Technically, the terms of this bailout limit the rescue to banks’ existing bonds and liquid assets.
But the problem is that it sets the precedent that the government will do this whenever there’s another similar issue.
The Impact on Investment Banking, Commercial Banking, Venture Capital, and Tech Startups
The good news is that nothing here affects investment banking in the U.S. substantially because the biggest banks (JPM, Citi, Wells Fargo, and BofA) are all perceived as “safe” and will benefit from deposits shifting from smaller banks to larger ones.
If anything, all this activity with asset sales and acquisitions will boost your prospects if you’re in a group like FIG.
But commercial banking is a different story.
The government’s actions over the weekend did not seem to reduce panic in the sector, with regional banks like Western Alliance Bancorp and First Republic down by huge percentages in pre-market trading on Monday.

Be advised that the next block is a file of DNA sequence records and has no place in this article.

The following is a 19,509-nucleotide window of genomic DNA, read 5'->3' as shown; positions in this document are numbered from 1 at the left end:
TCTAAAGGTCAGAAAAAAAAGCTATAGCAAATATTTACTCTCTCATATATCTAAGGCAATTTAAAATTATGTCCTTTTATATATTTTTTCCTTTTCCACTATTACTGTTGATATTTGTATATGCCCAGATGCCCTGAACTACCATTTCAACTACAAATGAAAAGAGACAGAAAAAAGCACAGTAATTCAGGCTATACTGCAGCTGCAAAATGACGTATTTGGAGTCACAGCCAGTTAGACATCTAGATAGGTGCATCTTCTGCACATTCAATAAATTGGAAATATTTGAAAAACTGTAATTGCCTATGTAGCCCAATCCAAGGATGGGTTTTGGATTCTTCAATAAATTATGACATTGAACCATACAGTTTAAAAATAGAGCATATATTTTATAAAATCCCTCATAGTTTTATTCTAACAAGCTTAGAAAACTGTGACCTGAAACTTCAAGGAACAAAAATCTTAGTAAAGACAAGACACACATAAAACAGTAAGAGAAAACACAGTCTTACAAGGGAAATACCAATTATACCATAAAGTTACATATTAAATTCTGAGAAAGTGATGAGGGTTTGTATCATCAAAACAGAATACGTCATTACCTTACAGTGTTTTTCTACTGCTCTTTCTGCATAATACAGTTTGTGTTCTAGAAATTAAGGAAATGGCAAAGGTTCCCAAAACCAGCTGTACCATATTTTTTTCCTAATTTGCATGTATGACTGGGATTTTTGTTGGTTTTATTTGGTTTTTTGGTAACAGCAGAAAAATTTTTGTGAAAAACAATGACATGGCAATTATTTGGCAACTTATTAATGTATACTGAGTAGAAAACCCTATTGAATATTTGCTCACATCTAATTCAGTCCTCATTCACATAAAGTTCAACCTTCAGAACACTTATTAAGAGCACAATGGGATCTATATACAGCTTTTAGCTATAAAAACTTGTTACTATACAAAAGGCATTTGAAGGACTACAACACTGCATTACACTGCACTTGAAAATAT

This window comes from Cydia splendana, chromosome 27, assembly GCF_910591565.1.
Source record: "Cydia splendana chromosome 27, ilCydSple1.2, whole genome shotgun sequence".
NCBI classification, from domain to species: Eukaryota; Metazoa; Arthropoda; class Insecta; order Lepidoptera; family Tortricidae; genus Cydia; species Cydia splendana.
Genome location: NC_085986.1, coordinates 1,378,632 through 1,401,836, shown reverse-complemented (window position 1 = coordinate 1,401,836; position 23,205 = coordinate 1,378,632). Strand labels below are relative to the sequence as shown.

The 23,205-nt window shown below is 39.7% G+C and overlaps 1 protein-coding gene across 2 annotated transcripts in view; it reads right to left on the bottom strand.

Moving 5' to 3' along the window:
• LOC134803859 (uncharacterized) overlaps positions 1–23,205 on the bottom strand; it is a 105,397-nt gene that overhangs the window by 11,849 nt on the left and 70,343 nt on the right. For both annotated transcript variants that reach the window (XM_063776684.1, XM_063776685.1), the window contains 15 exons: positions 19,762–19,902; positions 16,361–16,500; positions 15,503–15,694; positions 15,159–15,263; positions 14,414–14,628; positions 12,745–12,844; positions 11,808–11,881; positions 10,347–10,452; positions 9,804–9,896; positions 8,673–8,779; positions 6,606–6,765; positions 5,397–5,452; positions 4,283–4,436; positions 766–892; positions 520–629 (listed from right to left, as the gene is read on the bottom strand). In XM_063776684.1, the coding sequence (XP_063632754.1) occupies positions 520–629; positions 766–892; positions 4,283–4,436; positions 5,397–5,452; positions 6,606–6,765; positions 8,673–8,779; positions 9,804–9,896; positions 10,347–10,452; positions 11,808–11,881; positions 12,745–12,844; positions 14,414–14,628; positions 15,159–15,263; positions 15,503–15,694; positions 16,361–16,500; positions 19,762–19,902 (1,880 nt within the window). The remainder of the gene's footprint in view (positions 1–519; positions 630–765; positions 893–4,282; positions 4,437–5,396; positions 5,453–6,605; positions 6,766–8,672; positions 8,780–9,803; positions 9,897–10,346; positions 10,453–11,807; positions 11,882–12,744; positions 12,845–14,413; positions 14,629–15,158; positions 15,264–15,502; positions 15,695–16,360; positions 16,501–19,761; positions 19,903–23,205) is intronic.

There will probably be a mix of bailouts, acquisitions, and asset sales for these banks, and depositors will not lose anything due to government intervention.
But these actions set a negative precedent because they’ll encourage even higher concentration and even worse risk management.
It’s also clear that the regulations passed after the 2008 financial crisis have not worked as intended – or that their implementation was unsuccessful.
To me, the entire situation is: “The system wasn’t working, regulations were not implemented correctly, and we made some bad policy decisions – but rather than fixing the root problems, we’ll just apply a band-aid fix.”
The Fed is now stuck between a rock and an even harder hard place: if they increase rates or keep them higher to fight inflation, they get even more bank failures…